A post-pandemic plan for aerospace education
Educators and students managed to keep progress going through the pandemic with remote learning. Now it’s time to get back to largely in-person learning that leverages the best of remote learning. Amir S. Gohardani explains.
As they come out of the pandemic, school administrators and educators in the United States are facing a colossal task. The aerospace industry is counting on them to deliver the skilled, robust and diversified workforce capable of meeting current and future aerospace challenges, from exploring distant worlds and searching for life on other planets to shuttling passengers around town in electric air taxis or across continents in jets with a net-zero carbon footprint. The best way to do this will be to make a vigorous return to primarily in-person learning, with the pandemic’s remote learning tools adopted in limited circumstances and with an understanding that remote learning is not flawless. The goal must be a learner-centric strategy that starts in grade school, progresses through secondary school to the college level and even into the workforce as employee-centric continuing education.
One might question whether there is a cause for concern, given the aerospace community’s record during the pandemic of making the seemingly impossible possible. NASA flew the Ingenuity helicopter on Mars for the first time in 2021 in the first controlled flight in another planet’s atmosphere; the Johns Hopkins Applied Physics Laboratory in collaboration with NASA launched the Double Asteroid Redirection Test spacecraft last year to set up what will be the world’s first full-scale planetary defense test; the James Webb Space Telescope in January finished unfolding itself; in April, SpaceX launched an entirely civilian crew to the International Space Station. Also, passenger jets accelerated their use of sustainable aviation fuels made from nonpetroleum sources.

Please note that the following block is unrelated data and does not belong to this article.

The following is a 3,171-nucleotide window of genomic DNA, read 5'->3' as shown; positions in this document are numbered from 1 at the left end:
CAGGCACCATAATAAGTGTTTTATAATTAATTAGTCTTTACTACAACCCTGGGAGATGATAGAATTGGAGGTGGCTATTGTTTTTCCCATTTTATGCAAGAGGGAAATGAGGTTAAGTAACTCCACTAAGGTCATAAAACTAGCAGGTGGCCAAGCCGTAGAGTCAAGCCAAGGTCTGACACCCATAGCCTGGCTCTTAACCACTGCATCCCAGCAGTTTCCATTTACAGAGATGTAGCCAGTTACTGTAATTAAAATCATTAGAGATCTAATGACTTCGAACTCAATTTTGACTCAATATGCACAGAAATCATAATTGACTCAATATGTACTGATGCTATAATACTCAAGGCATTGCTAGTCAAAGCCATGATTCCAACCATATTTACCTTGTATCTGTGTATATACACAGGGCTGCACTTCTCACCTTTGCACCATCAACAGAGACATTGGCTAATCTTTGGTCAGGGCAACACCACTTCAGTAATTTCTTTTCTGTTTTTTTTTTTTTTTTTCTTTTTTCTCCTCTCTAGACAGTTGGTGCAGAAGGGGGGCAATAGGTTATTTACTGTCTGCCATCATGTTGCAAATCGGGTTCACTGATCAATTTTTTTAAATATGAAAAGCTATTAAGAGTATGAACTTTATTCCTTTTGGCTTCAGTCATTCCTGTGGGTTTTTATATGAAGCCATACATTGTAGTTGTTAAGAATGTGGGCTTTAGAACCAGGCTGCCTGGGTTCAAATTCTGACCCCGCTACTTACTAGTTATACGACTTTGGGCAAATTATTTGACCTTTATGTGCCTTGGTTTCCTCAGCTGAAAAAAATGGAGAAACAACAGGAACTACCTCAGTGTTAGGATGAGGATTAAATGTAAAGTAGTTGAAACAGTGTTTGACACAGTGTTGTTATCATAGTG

If things are fine, why change them? These recent feats were, of course, largely a result of pre-pandemic education. Trouble was brewing even as they were being achieved. The total industry sales revenue dropped 2.8% to $874 billion in 2020 from 2019, according to the Aerospace Industries Association’s “2021 Facts & Figures US Aerospace & Defense” report. And now, economists are warning of rising costs and slower growth.
Here in the United States, we’ll need to sharpen education, and hence the aerospace workforce, to meet the challenges ahead. Only a well-educated workforce can propel an idea from a sketch on a paper napkin into a reliable product. And of course, we need as many as possible of these talented workers to stay in the field. Sadly that has not always been the trend. Take a study that investigated this exact matter: For a thesis project in 2019, Sara Oliveira Pedro dos Santos, then a Master of Science candidate at Iowa State University, surveyed 245 enrolled undergraduate students in aerospace engineering at Iowa State to find out why they chose the aerospace major and in some cases left it. Those who left the major viewed the narrow scope of the field and career outlook as concerns. Careers in space and aviation did not look as plentiful as they initially perceived them to be, and some cited difficulty of the subjects in the aerospace curriculum. Some, however, persisted in the field in full awareness of these challenges, which suggests that we need to do all we can to equip students to persist. The ability to persist is shaped in part by the learning experience, and therefore creating a better learning experience should be a priority.
Creating a better learning experience